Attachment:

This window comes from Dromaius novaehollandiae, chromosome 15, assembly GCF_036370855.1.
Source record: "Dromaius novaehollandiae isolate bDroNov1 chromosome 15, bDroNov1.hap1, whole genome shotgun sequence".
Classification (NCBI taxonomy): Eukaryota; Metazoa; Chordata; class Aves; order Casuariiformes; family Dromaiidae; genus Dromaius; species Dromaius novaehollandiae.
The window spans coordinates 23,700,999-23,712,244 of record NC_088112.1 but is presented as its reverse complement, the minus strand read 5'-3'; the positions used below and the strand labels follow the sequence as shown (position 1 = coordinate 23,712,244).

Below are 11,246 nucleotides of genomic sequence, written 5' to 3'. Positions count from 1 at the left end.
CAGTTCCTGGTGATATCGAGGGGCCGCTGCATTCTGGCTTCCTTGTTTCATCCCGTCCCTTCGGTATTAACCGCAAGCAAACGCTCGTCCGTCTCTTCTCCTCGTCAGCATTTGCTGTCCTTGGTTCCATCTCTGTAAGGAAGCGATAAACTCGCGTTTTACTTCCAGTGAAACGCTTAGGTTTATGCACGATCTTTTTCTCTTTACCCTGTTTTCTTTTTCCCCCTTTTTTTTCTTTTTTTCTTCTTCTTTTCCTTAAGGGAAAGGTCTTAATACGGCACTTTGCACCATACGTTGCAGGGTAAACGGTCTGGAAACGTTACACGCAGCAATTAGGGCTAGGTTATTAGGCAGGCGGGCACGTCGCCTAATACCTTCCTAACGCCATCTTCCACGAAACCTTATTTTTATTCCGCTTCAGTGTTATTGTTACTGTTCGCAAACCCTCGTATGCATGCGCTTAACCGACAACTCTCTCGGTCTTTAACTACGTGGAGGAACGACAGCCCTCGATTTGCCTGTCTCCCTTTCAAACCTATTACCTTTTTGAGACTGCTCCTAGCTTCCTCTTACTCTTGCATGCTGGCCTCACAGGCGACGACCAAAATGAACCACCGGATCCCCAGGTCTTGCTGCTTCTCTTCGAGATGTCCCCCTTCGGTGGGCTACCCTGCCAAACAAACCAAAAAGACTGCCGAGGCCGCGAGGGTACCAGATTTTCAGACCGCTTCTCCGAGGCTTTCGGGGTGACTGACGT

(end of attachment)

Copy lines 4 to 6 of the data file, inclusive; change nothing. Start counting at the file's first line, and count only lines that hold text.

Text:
The window spans coordinates 23,700,999-23,712,244 of record NC_088112.1 but is presented as its reverse complement, the minus strand read 5'-3'; the positions used below and the strand labels follow the sequence as shown (position 1 = coordinate 23,712,244).

Below are 11,246 nucleotides of genomic sequence, written 5' to 3'. Positions count from 1 at the left end.
CAGTTCCTGGTGATATCGAGGGGCCGCTGCATTCTGGCTTCCTTGTTTCATCCCGTCCCTTCGGTATTAACCGCAAGCAAACGCTCGTCCGTCTCTTCTCCTCGTCAGCATTTGCTGTCCTTGGTTCCATCTCTGTAAGGAAGCGATAAACTCGCGTTTTACTTCCAGTGAAACGCTTAGGTTTATGCACGATCTTTTTCTCTTTACCCTGTTTTCTTTTTCCCCCTTTTTTTTCTTTTTTTCTTCTTCTTTTCCTTAAGGGAAAGGTCTTAATACGGCACTTTGCACCATACGTTGCAGGGTAAACGGTCTGGAAACGTTACACGCAGCAATTAGGGCTAGGTTATTAGGCAGGCGGGCACGTCGCCTAATACCTTCCTAACGCCATCTTCCACGAAACCTTATTTTTATTCCGCTTCAGTGTTATTGTTACTGTTCGCAAACCCTCGTATGCATGCGCTTAACCGACAACTCTCTCGGTCTTTAACTACGTGGAGGAACGACAGCCCTCGATTTGCCTGTCTCCCTTTCAAACCTATTACCTTTTTGAGACTGCTCCTAGCTTCCTCTTACTCTTGCATGCTGGCCTCACAGGCGACGACCAAAATGAACCACCGGATCCCCAGGTCTTGCTGCTTCTCTTCGAGATGTCCCCCTTCGGTGGGCTACCCTGCCAAACAAACCAAAAAGACTGCCGAGGCCGCGAGGGTACCAGATTTTCAGACCGCTTCTCCGAGGCTTTCGGGGTGACTGACGT